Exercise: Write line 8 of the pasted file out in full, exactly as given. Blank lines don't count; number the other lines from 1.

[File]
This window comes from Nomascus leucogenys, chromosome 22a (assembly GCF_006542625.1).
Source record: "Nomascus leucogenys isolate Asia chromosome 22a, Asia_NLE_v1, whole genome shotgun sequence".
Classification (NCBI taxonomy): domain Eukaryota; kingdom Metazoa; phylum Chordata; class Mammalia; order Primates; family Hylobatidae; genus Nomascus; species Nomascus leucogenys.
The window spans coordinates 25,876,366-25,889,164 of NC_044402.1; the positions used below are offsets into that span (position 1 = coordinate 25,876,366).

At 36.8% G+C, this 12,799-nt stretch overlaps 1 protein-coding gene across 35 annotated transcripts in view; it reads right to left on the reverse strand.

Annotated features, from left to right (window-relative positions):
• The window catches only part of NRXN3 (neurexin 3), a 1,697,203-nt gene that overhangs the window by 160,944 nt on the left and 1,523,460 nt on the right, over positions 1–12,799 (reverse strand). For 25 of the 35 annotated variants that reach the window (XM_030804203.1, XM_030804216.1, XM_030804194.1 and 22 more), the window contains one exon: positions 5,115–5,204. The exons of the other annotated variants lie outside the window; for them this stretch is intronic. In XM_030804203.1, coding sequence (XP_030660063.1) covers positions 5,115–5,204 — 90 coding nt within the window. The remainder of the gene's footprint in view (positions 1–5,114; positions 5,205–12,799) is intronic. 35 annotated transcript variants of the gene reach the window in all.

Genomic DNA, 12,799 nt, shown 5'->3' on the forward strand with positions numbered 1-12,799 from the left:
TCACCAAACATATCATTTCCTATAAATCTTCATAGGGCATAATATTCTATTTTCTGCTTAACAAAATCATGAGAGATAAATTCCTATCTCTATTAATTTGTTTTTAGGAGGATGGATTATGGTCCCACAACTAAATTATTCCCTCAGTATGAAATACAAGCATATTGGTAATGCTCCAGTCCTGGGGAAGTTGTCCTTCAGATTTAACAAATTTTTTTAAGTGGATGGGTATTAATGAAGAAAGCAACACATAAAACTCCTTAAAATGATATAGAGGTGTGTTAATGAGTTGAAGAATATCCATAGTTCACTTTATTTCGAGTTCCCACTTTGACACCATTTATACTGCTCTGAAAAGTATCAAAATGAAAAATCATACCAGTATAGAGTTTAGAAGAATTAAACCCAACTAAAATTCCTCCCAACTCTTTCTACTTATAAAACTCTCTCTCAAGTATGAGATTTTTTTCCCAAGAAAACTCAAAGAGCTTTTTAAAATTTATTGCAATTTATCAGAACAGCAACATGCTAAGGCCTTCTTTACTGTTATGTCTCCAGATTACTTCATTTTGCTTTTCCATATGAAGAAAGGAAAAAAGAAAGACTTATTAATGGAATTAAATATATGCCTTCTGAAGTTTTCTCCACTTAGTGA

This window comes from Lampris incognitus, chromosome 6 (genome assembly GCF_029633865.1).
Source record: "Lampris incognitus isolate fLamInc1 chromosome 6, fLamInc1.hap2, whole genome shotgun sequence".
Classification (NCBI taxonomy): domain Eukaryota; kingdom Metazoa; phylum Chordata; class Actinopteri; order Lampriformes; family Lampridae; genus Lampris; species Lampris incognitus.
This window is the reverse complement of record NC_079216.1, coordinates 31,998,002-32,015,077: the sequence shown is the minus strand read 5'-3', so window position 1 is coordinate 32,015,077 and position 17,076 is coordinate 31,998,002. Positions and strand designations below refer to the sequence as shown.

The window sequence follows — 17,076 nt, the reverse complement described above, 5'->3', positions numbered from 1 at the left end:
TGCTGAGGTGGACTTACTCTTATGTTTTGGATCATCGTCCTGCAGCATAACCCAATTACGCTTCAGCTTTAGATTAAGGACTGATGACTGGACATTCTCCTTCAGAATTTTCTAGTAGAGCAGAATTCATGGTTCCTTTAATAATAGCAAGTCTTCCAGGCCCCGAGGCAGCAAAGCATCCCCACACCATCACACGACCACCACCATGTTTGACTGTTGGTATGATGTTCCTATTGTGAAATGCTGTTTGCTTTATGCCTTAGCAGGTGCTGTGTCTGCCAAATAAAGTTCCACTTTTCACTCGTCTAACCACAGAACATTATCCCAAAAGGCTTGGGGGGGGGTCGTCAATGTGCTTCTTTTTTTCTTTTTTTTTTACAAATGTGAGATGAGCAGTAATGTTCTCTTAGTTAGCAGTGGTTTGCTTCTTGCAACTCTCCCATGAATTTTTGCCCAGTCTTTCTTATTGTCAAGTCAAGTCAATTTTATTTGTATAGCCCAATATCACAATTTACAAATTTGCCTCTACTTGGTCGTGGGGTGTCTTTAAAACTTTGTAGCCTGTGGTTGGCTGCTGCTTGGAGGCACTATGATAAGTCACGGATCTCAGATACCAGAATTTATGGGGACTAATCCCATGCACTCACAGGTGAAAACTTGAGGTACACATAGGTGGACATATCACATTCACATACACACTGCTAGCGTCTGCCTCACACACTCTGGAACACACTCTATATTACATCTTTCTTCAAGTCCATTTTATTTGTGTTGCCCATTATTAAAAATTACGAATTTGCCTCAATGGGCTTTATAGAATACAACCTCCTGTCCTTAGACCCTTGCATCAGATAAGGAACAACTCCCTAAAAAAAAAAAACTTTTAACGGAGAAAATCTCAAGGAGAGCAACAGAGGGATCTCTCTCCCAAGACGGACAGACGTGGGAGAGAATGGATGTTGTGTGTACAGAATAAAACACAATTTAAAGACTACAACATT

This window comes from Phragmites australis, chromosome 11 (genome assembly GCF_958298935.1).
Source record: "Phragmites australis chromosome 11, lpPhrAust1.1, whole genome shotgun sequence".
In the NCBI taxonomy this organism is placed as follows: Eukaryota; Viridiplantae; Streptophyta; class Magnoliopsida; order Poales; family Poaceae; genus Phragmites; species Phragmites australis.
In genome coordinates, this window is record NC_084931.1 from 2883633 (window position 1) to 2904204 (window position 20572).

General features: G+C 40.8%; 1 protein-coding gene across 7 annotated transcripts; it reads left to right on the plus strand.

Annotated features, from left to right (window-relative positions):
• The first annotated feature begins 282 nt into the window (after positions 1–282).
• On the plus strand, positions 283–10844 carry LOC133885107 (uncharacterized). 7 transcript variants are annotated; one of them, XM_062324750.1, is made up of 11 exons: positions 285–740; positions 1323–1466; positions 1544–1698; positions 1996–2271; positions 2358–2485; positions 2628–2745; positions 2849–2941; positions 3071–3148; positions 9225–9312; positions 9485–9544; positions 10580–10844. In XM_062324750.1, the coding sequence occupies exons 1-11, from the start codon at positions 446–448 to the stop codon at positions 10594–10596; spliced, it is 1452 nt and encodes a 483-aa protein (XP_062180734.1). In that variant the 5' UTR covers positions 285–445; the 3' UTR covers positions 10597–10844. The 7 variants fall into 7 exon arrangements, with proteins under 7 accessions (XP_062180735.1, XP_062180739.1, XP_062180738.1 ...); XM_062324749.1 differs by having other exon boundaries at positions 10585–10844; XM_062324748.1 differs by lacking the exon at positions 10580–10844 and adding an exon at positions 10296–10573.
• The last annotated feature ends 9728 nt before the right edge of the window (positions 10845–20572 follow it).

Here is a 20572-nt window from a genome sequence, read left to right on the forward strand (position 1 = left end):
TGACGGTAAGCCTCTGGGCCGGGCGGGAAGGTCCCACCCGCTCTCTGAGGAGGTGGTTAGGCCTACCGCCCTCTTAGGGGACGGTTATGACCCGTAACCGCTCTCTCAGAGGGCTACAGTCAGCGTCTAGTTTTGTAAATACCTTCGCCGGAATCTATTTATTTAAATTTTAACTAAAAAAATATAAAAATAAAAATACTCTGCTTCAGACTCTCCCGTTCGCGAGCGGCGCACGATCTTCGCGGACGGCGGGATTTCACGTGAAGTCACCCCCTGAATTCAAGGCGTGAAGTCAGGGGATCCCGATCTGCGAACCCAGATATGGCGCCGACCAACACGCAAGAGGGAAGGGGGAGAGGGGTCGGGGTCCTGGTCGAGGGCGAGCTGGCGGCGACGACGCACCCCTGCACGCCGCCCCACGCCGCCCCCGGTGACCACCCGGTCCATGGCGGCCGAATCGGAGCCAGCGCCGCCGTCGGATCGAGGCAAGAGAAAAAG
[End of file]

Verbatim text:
Genomic DNA, 12,799 nt, shown 5'->3' on the forward strand with positions numbered 1-12,799 from the left: